Prompt: How has your family history, culture, or environment influenced who you are?
When some hear my name, Mujahid, the first thing that may come to mind is the Mujahideen, the Afghan warriors in the Cold War era who later became extremist jihadists. Some are taken aback upon hearing it, but I don’t blame them for their skepticism and fear. We Muslims are negatively portrayed in the media that micro-focuses on the very few who cause chaos around the world and ignore the 1.5 billion Muslims who believe in peace. There is a side to Muslims that is not discussed in mainstream media, our desire for justice. When people shed their fear and recognize my compassionate, innovative, and ambitious side, they become aware of my upbringing in a rich culture and faith, my promise, and desire, for equality.
Being raised to look at different perspectives and never shy away from learning about the people around me, I was given a different outlook on life. My parents have recounted their stories of migrating to the US before I was born and how hard they worked in order to give my brothers and me a better future. The veil was quickly removed from my eyes and created an appreciation for any situation I am faced with. My parents inculcated the spirit of attending mosque on a weekly basis in me since childhood, making my Muslim community an integral part of my upbringing. Humanitarian relief projects, school drives, and mosque community service balanced my nurture in the American and Islamic society teaching me to give back when I can and make the world better than I found it yesterday.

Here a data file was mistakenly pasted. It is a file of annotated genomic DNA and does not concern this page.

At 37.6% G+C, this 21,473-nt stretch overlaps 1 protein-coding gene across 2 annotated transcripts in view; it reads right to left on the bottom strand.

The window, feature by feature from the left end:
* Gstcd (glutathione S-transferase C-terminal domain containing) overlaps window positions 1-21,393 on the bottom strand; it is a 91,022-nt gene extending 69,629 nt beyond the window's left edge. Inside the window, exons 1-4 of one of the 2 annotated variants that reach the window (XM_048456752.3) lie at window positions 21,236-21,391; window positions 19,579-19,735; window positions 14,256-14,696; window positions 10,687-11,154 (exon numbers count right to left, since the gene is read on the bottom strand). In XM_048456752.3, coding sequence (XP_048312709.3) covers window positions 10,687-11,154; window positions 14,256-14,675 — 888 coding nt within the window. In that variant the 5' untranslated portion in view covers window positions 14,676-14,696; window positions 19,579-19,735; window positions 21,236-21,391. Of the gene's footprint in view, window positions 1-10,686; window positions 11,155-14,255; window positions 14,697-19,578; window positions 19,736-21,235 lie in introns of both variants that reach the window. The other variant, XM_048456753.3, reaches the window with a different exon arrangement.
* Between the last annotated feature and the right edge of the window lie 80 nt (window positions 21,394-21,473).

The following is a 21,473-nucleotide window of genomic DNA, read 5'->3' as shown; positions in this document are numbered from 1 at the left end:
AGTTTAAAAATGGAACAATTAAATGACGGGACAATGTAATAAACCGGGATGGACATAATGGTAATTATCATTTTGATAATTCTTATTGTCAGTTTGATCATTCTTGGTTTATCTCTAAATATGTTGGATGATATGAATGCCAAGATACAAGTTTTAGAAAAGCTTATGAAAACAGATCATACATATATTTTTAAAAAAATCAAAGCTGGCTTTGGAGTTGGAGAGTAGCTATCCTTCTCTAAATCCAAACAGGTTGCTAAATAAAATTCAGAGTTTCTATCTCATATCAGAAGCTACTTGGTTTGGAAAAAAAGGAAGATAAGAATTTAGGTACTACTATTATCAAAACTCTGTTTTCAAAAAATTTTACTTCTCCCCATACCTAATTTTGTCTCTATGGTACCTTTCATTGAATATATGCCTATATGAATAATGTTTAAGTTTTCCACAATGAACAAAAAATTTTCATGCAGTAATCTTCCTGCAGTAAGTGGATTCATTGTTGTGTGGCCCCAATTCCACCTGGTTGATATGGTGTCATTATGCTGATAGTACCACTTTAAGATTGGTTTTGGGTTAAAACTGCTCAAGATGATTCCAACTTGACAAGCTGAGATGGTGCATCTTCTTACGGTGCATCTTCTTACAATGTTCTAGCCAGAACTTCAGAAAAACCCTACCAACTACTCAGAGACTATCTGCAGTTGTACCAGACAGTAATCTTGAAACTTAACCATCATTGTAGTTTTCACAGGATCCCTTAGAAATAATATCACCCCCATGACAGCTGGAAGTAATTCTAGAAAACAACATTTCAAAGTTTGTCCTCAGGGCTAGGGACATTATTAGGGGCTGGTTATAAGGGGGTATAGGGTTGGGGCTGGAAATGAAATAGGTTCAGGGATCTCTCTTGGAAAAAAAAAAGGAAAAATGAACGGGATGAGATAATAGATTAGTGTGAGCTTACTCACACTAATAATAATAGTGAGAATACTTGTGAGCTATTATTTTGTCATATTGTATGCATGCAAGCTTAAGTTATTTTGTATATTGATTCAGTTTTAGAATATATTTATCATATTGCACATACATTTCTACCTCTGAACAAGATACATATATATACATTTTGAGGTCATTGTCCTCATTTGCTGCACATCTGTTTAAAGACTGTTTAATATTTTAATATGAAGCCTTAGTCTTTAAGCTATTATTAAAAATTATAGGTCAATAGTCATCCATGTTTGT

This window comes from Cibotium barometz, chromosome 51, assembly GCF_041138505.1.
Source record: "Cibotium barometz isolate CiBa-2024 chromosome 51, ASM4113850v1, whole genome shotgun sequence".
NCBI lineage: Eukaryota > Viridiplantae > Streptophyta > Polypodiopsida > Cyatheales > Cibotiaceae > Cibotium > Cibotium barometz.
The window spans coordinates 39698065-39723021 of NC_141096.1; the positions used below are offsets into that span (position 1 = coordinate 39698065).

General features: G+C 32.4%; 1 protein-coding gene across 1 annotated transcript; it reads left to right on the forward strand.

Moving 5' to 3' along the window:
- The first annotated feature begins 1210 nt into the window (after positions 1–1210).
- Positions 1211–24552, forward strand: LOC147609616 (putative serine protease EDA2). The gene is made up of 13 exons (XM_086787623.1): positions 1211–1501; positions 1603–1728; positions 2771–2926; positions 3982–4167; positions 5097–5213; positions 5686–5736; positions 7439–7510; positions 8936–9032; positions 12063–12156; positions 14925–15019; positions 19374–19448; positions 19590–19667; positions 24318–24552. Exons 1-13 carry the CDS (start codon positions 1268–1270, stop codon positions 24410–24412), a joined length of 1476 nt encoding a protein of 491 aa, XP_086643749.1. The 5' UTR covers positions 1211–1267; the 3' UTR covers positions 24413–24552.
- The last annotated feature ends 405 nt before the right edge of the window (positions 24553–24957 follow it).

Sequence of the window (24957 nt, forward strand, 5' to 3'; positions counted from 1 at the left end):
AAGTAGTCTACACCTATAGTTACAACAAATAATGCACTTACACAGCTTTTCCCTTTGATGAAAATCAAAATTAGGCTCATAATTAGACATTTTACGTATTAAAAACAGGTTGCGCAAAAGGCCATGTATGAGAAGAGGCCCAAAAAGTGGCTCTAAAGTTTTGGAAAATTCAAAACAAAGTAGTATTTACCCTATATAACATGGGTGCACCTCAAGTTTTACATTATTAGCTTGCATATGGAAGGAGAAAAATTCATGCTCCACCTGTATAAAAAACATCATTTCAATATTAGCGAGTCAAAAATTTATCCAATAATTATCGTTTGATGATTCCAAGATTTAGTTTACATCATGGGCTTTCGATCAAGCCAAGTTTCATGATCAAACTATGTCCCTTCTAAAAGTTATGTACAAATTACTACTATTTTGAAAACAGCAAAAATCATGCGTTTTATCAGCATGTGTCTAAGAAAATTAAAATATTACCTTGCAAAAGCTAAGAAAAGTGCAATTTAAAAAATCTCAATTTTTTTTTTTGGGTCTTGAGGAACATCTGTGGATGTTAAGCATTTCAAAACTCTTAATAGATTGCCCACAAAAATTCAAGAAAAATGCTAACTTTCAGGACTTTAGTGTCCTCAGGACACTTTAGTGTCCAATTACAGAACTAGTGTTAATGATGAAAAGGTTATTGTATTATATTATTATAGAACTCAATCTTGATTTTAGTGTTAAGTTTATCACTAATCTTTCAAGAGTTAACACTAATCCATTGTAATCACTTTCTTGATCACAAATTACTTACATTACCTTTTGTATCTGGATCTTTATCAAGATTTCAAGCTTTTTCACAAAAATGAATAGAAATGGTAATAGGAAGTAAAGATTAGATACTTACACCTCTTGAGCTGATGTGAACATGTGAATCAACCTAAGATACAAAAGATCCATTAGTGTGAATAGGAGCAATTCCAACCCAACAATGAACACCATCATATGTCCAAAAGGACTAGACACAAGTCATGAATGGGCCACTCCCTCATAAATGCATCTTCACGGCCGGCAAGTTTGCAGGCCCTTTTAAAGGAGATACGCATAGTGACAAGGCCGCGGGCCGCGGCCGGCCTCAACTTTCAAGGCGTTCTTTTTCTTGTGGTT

I have approached a stark reality that I live a privileged life as an American Muslim. Others have such difficult lives because of their birthplace and the circumstances they have little-to-no say in. This unfairness increased my curiosity and brought me to my involvement with Zainab Rights, a start-up media website that strives for justice through journalistic storytelling in order to shed light on media bias. I believe vehemently that life means more than simply making a living. Was my life reduced to the walnut frame encasing my diploma, or the expectations of settling down, having kids, and then ultimately dying at an old age confined to my bed? My selfless Shia culture, principled Islamic faith, and fearless American identity taught me there is more to the material aspects of a career. As I sit in this Zainab Rights make-shift studio I helped create, I realized I began the process not only for my future but also for peace in the most unachievable of niches.
My journey at UCF will be an experience, where I will grow under the tutorage of the finest Computer Science professors and go on to develop interfaces for world-changing and ground-breaking organizations like Zainab Rights. Under this vitriol era of Islamophobia, I will utilize my identity and the cultures that have had a hand in shaping it. After all, I can only know where I’m heading if I know where I’ve been.